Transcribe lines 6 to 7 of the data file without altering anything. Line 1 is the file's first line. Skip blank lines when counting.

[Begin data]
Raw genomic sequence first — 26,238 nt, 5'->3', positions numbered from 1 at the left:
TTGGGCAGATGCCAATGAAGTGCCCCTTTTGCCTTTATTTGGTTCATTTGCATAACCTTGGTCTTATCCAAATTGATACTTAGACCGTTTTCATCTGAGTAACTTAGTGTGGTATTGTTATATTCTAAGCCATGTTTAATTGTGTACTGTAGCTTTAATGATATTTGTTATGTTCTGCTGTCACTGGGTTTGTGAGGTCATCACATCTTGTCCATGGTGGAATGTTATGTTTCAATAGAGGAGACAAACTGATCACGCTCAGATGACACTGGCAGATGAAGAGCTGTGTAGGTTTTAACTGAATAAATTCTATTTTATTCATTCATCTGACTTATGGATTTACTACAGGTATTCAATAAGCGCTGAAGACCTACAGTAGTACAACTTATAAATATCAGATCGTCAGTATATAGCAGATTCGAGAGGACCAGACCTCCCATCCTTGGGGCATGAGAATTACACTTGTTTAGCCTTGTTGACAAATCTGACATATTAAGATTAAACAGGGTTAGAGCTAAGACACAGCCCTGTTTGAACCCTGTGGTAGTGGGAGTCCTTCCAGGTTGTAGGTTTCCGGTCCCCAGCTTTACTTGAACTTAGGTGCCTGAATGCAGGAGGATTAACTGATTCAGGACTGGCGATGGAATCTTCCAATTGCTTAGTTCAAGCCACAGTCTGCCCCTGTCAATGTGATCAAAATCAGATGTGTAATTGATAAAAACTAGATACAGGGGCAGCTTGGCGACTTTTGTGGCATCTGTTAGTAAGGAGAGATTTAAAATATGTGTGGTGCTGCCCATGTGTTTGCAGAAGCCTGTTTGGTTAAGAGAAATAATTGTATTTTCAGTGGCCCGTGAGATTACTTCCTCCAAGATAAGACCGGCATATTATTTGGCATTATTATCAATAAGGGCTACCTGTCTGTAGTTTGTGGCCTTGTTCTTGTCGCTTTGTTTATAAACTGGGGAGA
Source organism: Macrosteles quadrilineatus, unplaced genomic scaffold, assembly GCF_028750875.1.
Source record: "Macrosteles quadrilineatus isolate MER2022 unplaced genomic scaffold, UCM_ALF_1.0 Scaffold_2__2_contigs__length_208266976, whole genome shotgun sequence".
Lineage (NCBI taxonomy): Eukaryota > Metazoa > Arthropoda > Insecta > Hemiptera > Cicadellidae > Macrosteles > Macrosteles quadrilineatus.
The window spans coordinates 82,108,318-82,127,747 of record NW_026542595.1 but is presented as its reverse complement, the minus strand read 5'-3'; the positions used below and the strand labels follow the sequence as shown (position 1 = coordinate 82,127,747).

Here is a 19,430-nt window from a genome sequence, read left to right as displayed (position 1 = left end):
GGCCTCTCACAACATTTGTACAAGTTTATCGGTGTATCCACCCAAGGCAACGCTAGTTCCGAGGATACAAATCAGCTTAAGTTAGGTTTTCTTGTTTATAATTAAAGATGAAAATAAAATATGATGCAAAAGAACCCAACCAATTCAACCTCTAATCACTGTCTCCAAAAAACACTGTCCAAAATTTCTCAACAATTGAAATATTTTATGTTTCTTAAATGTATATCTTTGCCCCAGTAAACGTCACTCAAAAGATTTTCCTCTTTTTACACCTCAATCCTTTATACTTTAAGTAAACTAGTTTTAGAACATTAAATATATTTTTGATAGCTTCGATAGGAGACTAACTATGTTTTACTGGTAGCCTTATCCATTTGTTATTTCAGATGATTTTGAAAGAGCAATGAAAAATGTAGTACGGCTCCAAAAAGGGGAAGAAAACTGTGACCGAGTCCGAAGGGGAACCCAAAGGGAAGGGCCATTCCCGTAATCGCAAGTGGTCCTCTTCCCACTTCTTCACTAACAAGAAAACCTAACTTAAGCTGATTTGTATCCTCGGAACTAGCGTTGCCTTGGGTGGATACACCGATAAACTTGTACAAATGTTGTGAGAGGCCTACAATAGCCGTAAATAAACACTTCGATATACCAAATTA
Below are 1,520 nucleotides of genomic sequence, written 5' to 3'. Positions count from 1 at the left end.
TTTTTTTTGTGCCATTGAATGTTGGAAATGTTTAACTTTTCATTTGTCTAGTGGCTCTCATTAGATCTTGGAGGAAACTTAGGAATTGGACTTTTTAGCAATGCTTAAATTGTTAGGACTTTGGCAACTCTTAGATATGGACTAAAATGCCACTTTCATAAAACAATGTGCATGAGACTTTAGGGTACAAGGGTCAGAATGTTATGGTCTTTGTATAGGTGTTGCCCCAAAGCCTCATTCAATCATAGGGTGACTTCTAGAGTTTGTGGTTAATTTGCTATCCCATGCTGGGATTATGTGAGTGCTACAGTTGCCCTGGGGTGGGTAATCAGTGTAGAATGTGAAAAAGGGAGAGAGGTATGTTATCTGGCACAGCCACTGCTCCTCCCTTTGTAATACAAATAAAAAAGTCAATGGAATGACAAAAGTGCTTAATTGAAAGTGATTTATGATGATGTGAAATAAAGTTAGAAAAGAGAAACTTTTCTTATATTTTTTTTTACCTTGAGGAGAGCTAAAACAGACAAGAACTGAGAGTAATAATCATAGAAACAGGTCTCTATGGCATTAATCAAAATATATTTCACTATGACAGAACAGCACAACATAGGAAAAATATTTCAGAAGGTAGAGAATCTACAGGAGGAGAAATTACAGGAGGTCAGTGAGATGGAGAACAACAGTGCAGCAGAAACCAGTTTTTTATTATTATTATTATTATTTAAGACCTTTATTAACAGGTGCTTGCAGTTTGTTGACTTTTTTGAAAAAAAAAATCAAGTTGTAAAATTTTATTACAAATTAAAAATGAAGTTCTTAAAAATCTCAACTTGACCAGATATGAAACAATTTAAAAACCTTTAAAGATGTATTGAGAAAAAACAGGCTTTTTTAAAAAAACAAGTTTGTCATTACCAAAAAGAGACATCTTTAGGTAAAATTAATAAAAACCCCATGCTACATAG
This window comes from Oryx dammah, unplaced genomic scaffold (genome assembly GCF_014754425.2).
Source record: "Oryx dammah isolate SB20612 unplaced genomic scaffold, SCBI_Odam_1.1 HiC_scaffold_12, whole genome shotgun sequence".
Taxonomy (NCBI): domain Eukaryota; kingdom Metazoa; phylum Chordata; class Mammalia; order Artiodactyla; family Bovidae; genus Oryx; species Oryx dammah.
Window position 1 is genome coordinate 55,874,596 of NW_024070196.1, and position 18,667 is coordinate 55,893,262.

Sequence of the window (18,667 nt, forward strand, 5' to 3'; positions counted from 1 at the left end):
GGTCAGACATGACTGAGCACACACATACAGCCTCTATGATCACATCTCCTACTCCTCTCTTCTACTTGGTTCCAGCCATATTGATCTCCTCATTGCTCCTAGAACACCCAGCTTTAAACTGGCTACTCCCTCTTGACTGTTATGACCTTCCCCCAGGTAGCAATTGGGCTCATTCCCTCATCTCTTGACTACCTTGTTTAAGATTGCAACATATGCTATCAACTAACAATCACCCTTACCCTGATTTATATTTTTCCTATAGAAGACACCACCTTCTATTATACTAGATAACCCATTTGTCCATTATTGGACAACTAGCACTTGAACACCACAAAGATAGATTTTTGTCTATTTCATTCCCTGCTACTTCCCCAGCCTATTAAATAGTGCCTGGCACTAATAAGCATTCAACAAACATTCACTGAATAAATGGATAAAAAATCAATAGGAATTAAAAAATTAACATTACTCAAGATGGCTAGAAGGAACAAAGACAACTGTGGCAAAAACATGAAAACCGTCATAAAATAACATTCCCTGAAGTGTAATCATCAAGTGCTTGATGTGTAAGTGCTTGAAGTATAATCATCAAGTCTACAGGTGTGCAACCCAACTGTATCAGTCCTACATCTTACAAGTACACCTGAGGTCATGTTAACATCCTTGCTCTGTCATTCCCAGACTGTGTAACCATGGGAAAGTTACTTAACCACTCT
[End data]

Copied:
The window spans coordinates 82,108,318-82,127,747 of record NW_026542595.1 but is presented as its reverse complement, the minus strand read 5'-3'; the positions used below and the strand labels follow the sequence as shown (position 1 = coordinate 82,127,747).

Here is a 19,430-nt window from a genome sequence, read left to right as displayed (position 1 = left end):